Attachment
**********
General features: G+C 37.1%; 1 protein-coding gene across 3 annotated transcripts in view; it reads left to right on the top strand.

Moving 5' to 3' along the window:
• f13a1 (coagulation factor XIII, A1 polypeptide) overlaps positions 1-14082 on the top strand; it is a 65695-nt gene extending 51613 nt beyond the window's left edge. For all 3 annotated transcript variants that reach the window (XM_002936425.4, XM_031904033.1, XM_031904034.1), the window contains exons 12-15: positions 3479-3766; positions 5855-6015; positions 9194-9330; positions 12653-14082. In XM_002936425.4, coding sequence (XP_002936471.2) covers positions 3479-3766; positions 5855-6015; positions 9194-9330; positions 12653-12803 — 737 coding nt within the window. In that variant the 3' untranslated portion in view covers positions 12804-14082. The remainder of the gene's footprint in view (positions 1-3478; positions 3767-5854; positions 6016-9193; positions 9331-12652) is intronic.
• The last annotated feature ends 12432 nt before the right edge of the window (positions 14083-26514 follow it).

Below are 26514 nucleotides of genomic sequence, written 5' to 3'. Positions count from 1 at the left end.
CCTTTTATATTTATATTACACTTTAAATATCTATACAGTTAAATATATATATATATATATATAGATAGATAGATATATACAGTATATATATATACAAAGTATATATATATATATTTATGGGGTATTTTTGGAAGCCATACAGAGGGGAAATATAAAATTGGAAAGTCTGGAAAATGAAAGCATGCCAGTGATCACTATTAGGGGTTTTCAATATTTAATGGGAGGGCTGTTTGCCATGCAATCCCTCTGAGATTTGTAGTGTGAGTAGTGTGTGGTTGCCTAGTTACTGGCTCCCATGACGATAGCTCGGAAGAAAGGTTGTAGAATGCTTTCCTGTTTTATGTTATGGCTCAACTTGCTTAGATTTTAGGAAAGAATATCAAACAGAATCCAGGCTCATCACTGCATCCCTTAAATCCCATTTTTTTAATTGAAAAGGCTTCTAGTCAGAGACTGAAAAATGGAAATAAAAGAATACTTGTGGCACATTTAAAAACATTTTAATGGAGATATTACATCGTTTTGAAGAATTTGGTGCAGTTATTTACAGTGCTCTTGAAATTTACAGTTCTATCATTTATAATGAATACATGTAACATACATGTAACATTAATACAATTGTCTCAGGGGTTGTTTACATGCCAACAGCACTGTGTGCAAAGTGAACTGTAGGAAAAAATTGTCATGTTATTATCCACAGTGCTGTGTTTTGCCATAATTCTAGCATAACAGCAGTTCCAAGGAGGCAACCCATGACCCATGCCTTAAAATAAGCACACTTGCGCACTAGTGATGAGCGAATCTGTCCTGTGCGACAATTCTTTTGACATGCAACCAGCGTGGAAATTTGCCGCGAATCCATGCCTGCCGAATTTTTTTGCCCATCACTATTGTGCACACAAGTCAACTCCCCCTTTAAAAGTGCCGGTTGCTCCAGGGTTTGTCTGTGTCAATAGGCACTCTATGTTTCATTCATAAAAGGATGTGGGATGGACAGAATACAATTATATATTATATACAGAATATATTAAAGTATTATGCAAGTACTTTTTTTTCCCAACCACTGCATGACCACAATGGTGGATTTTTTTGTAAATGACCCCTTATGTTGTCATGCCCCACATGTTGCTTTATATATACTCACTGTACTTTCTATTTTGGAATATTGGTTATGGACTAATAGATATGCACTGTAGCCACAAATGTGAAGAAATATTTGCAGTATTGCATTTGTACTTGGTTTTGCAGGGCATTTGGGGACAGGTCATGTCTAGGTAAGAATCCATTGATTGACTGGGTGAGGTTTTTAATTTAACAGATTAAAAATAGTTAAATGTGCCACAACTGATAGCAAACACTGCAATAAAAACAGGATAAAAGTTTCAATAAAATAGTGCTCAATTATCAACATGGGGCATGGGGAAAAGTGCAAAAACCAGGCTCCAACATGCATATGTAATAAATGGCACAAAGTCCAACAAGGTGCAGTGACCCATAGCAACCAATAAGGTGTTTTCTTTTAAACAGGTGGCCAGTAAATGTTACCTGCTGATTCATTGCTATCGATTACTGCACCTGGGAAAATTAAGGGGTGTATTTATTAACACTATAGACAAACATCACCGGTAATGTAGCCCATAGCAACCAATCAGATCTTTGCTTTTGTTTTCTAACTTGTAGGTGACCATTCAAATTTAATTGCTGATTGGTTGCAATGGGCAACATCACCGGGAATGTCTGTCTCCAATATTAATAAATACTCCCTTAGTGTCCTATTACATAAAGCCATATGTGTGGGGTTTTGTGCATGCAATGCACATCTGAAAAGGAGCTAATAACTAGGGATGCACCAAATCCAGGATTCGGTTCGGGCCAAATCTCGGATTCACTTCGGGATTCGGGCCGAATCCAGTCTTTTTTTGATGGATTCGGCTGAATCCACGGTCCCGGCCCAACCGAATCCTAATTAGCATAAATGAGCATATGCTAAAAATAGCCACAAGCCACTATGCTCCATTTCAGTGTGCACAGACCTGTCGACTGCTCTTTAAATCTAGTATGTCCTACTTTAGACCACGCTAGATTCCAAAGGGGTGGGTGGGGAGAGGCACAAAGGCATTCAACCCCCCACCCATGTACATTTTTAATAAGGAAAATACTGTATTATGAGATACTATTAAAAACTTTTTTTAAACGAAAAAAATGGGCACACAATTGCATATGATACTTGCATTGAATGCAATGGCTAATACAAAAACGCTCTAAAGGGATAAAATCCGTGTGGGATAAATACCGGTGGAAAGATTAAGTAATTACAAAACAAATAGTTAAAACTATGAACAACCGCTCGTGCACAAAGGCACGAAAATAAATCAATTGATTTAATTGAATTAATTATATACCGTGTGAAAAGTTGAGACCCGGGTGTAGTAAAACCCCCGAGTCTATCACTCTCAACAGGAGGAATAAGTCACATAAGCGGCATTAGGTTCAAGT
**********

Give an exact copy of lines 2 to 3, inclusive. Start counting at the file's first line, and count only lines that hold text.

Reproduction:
Moving 5' to 3' along the window:
• f13a1 (coagulation factor XIII, A1 polypeptide) overlaps positions 1-14082 on the top strand; it is a 65695-nt gene extending 51613 nt beyond the window's left edge. For all 3 annotated transcript variants that reach the window (XM_002936425.4, XM_031904033.1, XM_031904034.1), the window contains exons 12-15: positions 3479-3766; positions 5855-6015; positions 9194-9330; positions 12653-14082. In XM_002936425.4, coding sequence (XP_002936471.2) covers positions 3479-3766; positions 5855-6015; positions 9194-9330; positions 12653-12803 — 737 coding nt within the window. In that variant the 3' untranslated portion in view covers positions 12804-14082. The remainder of the gene's footprint in view (positions 1-3478; positions 3767-5854; positions 6016-9193; positions 9331-12652) is intronic.